Somehow I also managed to write and publish a few more books, but not as many as I would have if I hadn’t been so obsessed with my lack of money and my bad habits. (And, to make things worse, the price of cigarettes and booze kept going up and up, and the publishing industry fell to pieces!)

Finally, I hit bottom. And finally – with the help of a therapist I had gone to in despair – I began to realize that I had been taking the wrong approach. I began to understand that I could never quit anything when I was focussed only on the quitting. What I had to do was stop thinking about what I was afraid of, and start remembering what I wanted to become.

What I Did Next

At age 50, I took that image of myself as a failure and I essentially shoved her off a cliff. When I saw her trying to claw her way back up toward me, I shook my head at her. That wasn’t me. No more. After a long time, she grew weaker and stopped trying to return. Now I almost never see her.

In the meantime, I took that other image, the one which had become lost in all the stresses of the years, dusted her off, and put her back in front of me where I wouldn’t lose sight of her again. I did some fine-tuning while I was at it: imagining every aspect of what I wanted to become. I was getting to the age where if I didn’t do it now, I’d never get another chance.

The woman I wanted to become was strong and healthy. She was aging powerfully and well. She was a woman whose children and grandchildren would see her as a role model – and (this part hadn’t changed!) she was a writer whose books (and blog posts! And Tweets!) made people sit up and pay attention: hang off her every word.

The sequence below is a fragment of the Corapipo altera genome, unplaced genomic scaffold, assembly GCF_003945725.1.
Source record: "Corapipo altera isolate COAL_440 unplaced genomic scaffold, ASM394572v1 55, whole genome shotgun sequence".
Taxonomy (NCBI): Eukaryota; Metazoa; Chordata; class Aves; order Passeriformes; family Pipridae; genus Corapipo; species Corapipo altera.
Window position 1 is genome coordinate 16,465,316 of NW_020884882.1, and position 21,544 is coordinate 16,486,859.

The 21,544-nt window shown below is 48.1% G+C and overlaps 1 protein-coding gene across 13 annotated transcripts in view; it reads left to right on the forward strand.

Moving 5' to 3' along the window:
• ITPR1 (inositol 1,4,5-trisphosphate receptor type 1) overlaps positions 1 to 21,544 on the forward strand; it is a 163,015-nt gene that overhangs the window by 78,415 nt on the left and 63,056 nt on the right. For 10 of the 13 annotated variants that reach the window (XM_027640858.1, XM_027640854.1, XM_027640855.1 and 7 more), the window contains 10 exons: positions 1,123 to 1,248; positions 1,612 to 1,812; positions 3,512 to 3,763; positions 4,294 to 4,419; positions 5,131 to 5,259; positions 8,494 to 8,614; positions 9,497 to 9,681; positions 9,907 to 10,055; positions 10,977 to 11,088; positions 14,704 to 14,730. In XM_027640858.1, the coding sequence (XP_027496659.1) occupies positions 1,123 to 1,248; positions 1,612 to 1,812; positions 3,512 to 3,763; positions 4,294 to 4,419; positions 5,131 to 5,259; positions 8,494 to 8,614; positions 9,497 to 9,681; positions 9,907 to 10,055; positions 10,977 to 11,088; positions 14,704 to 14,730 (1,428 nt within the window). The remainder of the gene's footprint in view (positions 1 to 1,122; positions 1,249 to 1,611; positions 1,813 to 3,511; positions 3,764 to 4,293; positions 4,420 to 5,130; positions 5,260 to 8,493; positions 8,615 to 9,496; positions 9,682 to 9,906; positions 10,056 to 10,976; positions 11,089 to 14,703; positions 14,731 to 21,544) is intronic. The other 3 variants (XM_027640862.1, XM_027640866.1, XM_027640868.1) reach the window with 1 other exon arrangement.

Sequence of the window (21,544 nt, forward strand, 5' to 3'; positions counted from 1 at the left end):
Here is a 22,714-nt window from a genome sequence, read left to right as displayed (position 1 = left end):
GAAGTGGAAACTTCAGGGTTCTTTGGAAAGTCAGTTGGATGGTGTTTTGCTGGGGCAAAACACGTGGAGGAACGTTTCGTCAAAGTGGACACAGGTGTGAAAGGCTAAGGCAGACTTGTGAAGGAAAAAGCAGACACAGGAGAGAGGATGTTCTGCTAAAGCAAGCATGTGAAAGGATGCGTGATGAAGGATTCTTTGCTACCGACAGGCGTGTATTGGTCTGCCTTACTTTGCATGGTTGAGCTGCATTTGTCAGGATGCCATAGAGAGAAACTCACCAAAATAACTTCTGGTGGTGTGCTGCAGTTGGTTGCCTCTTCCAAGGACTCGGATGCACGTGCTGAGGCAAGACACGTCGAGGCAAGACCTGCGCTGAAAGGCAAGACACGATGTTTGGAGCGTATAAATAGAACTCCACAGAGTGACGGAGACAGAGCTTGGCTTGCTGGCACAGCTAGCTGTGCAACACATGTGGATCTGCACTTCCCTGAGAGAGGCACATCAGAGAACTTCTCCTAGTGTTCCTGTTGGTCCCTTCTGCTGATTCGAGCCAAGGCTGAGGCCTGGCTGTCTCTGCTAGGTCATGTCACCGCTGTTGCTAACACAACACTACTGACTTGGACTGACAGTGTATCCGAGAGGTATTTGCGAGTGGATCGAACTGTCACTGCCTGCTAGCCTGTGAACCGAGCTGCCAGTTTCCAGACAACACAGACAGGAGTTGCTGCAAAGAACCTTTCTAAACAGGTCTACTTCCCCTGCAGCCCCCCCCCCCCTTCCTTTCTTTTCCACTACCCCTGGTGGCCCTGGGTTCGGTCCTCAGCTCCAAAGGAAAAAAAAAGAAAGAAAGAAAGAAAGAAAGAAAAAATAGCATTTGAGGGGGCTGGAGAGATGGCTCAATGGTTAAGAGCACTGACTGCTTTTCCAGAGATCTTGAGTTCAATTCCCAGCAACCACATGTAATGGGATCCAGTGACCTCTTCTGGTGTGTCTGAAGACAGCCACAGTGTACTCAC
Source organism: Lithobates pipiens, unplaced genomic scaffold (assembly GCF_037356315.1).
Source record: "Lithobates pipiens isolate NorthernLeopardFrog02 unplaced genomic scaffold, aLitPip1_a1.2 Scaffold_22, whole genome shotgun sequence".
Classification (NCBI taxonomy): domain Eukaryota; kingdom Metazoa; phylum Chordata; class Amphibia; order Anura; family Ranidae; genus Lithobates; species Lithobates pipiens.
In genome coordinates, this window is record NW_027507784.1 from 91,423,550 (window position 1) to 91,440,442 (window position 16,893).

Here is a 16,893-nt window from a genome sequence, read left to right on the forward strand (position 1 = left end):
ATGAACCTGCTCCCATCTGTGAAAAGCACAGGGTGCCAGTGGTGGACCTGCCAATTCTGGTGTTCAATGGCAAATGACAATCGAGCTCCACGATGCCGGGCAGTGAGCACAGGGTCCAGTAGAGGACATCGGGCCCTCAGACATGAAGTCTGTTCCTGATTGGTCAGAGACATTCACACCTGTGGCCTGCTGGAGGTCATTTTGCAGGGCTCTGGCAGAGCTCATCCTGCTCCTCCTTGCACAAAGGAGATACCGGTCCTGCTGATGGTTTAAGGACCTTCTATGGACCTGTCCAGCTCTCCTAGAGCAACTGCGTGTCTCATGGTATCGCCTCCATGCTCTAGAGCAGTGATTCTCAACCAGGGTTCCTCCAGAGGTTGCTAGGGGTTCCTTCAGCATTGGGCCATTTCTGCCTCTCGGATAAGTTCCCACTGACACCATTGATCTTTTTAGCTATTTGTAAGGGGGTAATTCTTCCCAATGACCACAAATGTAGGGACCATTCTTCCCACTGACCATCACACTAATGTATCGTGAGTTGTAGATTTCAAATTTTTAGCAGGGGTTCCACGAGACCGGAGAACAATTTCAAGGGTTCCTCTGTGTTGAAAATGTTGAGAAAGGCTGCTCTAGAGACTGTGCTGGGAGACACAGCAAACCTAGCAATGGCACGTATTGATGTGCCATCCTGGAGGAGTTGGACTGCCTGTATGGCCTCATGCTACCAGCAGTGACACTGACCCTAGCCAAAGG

First, I quit drinking… one day at a time. That turned out to be much harder and to take much longer than I thought it would, but it was nothing compared to quitting smoking. That I had to do one hour at a time. Both of those recoveries caused me to gain even more weight than I was already carrying around, but I couldn’t let myself worry about that. Finally I turned to the challenge of getting healthy, and a few years later, I was able to get serious about actually losing weight.

I didn’t do any of these things out of fear of what might happen if I didn’t do them, or because I wanted to fit into some outfit for a certain event. I didn’t do them because the doctors told me I had to, or because my loved ones said I should. I did these things for me – because I know who I am, and because the person that I am has goals. I did them because I want to live long enough to enjoy my life and the people I love for as long as I can – without sickness, without shame, and especially without fear.

I Am Getting There

I have not fulfilled my vision yet, but today I don’t drink, I don’t smoke, I get out and exercise regularly, and I weigh 35 pounds less than I did four years ago (I still have 10 pounds to go).

And I write. My latest book – a novel called Rita Just Wants to Be Thin – is the story of a woman who, at 29, learns the lessons that it has taken me a lifetime to figure out.

Who knows? Maybe some day Rita (or one of my other books) will put me on that stage I’ve been imagining for so many years, in front of a room full of readers who are hanging off my every word. But if that doesn’t happen, it’s okay. Because what really matters is what happens offstage, where most of my life is lived. And there, at last, I am finally getting closer and closer to becoming the person I have always wanted to be.

* This article was written at the invitation of Jan Graham and originally published on her great blog site, Cranky Fitness. Check it out. Thanks, Jan!